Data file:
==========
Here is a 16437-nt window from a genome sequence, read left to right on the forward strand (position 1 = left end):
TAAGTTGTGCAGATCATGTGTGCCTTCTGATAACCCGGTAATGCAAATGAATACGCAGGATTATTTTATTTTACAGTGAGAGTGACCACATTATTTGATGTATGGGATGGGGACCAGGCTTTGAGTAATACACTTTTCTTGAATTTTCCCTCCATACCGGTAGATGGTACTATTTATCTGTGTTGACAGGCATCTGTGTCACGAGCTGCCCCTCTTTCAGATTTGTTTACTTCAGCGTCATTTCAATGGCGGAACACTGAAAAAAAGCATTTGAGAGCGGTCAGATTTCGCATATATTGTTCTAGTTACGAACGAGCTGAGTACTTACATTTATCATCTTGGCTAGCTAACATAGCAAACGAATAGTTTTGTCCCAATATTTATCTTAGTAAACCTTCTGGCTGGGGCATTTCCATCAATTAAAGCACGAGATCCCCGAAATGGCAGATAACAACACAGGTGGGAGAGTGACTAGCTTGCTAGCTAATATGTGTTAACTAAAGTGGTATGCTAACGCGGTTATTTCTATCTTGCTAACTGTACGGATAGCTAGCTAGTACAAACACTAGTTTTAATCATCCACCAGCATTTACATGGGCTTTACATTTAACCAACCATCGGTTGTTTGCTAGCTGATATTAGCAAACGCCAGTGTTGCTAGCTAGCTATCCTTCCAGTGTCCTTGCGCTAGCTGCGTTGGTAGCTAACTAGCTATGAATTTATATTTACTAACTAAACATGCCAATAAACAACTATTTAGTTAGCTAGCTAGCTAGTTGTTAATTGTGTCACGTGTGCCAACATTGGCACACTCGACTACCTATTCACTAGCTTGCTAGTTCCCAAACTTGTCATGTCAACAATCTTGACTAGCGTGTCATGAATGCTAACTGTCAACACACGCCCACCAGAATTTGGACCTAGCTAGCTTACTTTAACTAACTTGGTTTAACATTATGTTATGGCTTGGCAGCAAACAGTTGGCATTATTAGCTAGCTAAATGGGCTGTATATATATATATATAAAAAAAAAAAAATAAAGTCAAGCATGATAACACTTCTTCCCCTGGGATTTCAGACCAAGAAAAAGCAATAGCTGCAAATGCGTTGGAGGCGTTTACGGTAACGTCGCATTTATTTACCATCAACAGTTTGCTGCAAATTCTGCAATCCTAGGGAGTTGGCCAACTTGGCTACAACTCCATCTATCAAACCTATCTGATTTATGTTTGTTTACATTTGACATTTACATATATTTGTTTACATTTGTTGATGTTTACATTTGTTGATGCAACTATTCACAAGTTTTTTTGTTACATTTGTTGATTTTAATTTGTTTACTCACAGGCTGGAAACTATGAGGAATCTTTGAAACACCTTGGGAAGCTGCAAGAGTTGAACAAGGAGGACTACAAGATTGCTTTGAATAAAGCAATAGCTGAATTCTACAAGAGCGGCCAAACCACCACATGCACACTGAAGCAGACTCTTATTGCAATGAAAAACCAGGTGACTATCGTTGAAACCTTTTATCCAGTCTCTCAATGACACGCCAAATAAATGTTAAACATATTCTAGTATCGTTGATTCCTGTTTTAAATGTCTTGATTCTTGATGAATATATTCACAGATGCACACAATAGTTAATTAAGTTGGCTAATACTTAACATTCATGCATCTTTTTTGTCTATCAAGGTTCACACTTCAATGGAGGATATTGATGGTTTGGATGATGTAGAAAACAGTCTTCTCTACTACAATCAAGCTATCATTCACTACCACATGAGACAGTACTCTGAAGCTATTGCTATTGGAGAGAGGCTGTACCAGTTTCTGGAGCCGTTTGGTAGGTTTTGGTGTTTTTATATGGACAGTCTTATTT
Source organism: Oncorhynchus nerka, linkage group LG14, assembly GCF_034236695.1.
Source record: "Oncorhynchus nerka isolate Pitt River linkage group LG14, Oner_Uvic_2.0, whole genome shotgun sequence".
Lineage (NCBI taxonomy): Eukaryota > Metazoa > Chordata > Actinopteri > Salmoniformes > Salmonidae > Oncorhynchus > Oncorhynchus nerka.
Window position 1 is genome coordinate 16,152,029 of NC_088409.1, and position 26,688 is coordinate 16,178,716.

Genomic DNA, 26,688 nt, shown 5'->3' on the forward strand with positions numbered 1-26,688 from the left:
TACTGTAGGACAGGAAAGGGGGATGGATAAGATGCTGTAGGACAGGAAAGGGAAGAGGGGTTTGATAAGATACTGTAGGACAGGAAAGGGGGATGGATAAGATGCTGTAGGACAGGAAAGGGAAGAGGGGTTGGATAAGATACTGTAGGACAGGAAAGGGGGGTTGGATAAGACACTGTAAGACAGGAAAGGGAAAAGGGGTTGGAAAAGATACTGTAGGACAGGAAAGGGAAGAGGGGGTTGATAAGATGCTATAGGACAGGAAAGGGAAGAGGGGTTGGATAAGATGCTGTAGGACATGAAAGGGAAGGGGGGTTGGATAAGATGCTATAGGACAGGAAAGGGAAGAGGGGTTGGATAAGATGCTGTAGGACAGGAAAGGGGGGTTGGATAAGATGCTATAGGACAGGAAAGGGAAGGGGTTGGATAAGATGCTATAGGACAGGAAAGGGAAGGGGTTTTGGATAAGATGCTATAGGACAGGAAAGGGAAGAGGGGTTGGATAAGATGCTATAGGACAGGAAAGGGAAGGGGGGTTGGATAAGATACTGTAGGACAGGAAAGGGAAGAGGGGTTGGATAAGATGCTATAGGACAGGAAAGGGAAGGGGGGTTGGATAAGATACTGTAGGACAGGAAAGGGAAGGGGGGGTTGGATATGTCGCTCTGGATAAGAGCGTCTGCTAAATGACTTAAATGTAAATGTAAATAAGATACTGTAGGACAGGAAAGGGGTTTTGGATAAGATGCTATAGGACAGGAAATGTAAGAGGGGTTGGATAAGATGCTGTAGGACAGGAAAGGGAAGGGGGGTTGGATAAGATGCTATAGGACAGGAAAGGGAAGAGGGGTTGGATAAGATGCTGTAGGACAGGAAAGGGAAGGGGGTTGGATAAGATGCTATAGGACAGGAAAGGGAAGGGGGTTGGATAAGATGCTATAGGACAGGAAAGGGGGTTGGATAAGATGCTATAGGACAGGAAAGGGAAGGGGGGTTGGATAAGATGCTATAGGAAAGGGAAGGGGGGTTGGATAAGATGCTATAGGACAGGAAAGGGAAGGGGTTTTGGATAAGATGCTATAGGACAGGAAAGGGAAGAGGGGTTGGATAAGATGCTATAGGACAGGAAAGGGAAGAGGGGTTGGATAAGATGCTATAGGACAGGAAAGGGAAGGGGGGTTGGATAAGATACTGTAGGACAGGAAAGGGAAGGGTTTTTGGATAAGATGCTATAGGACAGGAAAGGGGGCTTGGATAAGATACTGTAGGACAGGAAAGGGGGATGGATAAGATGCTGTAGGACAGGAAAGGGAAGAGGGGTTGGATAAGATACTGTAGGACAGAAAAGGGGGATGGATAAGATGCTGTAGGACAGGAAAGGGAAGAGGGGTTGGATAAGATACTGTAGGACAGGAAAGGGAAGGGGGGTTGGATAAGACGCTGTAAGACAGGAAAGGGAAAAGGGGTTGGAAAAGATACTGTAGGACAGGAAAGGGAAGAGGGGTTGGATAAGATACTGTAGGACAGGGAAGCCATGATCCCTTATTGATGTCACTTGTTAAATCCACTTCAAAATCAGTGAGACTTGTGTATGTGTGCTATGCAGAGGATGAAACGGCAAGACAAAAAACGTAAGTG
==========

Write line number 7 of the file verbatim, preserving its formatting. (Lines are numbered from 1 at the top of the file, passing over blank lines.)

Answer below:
Genomic DNA, 26,688 nt, shown 5'->3' on the forward strand with positions numbered 1-26,688 from the left: